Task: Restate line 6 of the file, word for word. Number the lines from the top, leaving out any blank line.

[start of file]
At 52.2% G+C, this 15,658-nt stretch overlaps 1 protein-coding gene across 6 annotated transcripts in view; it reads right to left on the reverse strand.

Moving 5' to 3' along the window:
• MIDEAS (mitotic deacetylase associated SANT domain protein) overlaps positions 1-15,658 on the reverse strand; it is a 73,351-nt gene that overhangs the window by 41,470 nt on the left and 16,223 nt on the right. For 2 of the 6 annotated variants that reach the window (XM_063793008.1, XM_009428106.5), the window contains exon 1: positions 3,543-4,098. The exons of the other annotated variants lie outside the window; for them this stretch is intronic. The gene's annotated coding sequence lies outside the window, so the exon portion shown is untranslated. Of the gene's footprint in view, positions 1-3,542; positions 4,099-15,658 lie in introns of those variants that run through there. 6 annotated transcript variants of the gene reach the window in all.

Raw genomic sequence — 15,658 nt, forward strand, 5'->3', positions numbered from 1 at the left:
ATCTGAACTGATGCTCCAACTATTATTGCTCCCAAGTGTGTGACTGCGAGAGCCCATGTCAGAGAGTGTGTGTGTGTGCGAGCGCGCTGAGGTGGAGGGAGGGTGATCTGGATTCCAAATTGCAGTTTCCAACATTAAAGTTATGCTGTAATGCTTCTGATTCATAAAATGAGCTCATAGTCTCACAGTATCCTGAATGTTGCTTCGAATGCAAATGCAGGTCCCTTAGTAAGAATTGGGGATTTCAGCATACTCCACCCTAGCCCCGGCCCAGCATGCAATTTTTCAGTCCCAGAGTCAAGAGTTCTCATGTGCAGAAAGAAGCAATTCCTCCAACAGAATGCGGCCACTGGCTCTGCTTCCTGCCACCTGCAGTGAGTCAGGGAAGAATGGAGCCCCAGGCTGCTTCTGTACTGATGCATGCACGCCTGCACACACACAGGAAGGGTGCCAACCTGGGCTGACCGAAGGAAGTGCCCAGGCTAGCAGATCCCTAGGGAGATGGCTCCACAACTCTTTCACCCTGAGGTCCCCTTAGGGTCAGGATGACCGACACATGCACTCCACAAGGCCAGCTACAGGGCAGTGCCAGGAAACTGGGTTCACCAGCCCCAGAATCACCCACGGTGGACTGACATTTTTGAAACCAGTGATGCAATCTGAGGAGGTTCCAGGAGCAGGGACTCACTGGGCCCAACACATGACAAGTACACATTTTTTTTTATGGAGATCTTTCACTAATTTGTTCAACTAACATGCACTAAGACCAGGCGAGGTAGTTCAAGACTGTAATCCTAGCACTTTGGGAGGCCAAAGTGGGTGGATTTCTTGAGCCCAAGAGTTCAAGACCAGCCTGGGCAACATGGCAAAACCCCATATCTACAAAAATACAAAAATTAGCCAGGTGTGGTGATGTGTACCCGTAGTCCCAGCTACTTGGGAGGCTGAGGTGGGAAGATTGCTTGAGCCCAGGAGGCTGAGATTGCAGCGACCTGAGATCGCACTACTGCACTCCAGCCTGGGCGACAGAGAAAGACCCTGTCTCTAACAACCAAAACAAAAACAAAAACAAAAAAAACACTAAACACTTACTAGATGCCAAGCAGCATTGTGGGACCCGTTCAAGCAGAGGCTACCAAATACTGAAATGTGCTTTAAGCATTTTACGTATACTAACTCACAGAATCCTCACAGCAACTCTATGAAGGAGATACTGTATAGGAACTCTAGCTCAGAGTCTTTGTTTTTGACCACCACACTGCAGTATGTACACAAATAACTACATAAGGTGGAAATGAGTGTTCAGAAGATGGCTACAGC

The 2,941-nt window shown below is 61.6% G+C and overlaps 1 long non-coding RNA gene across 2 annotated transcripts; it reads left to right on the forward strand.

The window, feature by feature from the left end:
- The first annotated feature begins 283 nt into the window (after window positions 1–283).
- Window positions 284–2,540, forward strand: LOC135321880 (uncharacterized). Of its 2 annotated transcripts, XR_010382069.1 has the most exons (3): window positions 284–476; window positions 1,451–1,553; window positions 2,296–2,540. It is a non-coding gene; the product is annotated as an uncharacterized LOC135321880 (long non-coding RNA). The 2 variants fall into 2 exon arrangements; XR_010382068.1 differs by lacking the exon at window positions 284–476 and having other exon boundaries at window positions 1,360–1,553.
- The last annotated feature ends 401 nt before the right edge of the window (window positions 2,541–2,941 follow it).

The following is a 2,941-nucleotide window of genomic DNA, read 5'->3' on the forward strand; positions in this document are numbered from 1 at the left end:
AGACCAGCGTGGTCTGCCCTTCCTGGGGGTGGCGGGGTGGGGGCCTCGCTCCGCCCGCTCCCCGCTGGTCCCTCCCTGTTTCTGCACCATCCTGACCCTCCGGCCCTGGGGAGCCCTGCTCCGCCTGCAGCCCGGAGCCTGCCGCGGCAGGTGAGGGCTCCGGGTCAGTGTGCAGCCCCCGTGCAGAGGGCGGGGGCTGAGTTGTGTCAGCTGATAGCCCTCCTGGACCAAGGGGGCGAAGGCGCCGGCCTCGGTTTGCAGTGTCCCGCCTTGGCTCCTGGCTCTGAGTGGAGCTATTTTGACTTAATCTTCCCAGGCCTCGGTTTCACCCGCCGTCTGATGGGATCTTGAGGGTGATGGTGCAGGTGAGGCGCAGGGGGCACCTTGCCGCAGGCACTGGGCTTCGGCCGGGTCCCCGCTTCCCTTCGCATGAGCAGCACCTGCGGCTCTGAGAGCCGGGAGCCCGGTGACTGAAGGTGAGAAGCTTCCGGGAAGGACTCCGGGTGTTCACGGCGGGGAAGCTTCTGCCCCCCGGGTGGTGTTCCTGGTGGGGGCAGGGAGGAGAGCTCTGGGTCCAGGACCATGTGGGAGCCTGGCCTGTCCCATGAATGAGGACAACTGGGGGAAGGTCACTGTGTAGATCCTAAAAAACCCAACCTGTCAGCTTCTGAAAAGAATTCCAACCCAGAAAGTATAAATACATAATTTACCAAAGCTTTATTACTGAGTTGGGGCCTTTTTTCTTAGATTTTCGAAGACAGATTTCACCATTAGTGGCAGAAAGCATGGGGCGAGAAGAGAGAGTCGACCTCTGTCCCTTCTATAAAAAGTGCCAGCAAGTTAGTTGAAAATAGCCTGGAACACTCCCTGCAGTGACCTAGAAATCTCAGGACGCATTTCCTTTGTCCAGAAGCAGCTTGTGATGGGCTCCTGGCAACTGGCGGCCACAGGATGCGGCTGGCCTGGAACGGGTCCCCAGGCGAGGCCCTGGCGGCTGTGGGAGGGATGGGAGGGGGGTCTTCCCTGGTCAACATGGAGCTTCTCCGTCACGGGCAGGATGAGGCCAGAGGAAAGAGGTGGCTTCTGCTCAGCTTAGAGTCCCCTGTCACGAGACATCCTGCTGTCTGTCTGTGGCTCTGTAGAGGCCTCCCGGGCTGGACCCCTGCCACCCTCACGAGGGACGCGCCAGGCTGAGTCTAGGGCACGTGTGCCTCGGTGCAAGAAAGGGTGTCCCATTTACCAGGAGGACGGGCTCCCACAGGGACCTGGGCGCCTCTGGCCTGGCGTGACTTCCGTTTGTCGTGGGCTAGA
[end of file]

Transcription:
The 2,941-nt window shown below is 61.6% G+C and overlaps 1 long non-coding RNA gene across 2 annotated transcripts; it reads left to right on the forward strand.